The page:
The Government has been looking at ways of expanding the role of the private sector in the economy. In 1992 a new concession law was passed allowing the private sector to finance, construct and operate highway and airport projects. Since 1994, several construction projects in airports, inter-urban highways and tunnels have been auctioned through build-operate-and-transfer concessions amounting to over US$
3.3 billion. In 1997, a law was passed permitting the franchising of public ports, and the bidding process is expected to start during the first half of 1999. At the same time, four private ports have been developed in the central-southern zone of the country for general freight (Ventanas, Lirquén, Coronel and Corral), in competition with state-owned ports and half a dozen privately owned specialised ports.
The main force behind privatisation during the military regime was its preference for a small State. There was widespread dissatisfaction with the performance of the economy before 1970, and the economic advisors to the military government attributed the low growth rates of previous decades to the State’s involvement in all areas of the economy; most economists were critical of the entrepreneurial role of the State. The inefficient operation of state-owned enterprises had resulted in significant losses. Political meddling usually led to significant labour rigidities: it was almost impossible to dismiss low-performance workers, especially if they were political appointees. It was also difficult for state-owned utilities (SOUs) to suspend services to customers who did not pay their bills, or penalise the theft of services.
REGULATION, COMPETITION AND PRIVATISATIONHelsinki, 17-18 September 1998 Utility privatisation was conducted through three mechanisms. The first was the auctioning of whole companies or controlling shares packages to the highest bidder. The second mechanism was the sale of non-controlling shareholdings on the stock market, and the third involved the direct sale of stock to the workers of privatised companies, public employees, and small investors − so-called labour and popular capitalism. Workers and public employees were able to finance the purchase of shares with the advance payment of severance benefits and loans from public institutions at subsidised interest rates. Private pension funds, which started operating in 1981, actively participated in the privatisation process through the acquisition of share packages on the stock market. Privatisation was also carried out though a mechanism that involved giving shares in return for the financial deposits users had to make to connect to public utilities (Bitran and Sáez, 1994).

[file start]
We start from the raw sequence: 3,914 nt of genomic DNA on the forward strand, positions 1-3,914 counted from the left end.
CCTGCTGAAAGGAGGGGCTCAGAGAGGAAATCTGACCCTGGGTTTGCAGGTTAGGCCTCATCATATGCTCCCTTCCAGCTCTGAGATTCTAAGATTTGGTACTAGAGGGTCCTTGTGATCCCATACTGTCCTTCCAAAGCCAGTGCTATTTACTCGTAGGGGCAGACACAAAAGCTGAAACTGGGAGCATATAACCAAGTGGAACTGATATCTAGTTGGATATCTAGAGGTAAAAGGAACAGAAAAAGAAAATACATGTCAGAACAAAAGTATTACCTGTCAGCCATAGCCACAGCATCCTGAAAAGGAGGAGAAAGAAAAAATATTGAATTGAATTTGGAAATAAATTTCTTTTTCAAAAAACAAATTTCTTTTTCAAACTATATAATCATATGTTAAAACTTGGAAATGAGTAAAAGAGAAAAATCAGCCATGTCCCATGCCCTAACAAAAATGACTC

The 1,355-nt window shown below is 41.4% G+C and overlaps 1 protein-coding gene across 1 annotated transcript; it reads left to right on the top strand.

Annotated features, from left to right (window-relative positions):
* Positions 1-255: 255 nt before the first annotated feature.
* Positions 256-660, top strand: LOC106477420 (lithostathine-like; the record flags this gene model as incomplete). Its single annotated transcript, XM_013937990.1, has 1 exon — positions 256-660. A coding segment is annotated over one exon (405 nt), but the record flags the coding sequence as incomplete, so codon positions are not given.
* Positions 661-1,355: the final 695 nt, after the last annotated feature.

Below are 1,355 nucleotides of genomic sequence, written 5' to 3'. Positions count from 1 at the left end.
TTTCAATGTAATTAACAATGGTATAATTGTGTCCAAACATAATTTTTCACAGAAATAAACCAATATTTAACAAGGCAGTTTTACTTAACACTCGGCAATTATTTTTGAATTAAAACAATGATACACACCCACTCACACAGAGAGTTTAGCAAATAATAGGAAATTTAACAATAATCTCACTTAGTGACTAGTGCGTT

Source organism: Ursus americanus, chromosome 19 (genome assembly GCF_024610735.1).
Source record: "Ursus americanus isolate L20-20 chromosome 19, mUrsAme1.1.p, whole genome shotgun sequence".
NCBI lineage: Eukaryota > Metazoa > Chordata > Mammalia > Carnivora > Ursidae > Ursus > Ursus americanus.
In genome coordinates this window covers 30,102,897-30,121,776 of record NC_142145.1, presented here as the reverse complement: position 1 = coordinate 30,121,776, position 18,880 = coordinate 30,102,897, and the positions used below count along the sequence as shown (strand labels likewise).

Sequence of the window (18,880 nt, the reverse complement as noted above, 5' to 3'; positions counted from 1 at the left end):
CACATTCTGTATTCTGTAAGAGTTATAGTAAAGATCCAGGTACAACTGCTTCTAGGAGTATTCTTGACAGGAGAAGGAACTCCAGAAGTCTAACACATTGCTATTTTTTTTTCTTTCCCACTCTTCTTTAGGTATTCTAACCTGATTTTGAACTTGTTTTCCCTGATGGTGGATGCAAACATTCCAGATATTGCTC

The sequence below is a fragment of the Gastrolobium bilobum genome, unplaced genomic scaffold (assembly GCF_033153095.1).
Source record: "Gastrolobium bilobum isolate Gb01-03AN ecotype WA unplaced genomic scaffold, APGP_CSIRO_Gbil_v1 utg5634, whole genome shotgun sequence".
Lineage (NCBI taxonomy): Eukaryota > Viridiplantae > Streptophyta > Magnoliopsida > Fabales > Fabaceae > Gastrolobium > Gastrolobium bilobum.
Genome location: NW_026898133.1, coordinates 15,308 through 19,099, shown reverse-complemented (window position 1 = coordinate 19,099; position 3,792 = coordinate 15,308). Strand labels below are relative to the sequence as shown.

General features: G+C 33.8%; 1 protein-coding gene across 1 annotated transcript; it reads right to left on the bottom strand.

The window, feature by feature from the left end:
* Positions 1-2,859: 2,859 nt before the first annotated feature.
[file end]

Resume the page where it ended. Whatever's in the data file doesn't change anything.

Why were public utilities privatised last, and why are water and sanitation companies still state-owned?
There are three reasons for this. Firstly, the military government saw these industries as strategic − particularly telecommunications. Secondly, it was afraid that their privatisation would generate opposition from workers and the public in general. Thirdly, the privatisation of utilities, which had traditionally been considered natural monopolies, raised certain economic and social issues, for which new regulatory legislation had to be introduced and regulatory institutional capacity developed prior to privatisation. The new legislation establishes total separation between the regulatory function and service operations.
Previously, regulation, operations and to some extent policy-making were all in the hands of the SOUs.
Accordingly, for each utility a regulatory body was created, which in general terms is responsible for granting licenses, calculating charges for services provided under insufficiently competitive conditions and monitoring service quality. More recently, the regulatory bodies and the anti-trust institutions have been working on the design and enforcement of competition regulations. The antitrust system had been modified in 1973, with the introduction of new legislation. Decree Law 211 (1973) classifies as an infraction any act tending to impede free competition. The Decree established three agencies in charge of defending and promoting free competition: the two Antitrust Commissions known as the Preventive Commission (Comisión Preventiva) and the Resolutory Commission (Comisión Resolutiva); and the National Economic Prosecutor’s Office (Fiscalía Nacional Económica). The President of the Republic appoints the National Economic Prosecutor, or Fiscal. Each of the two antitrust commissions has five members, who hold unpaid office for a two-year term.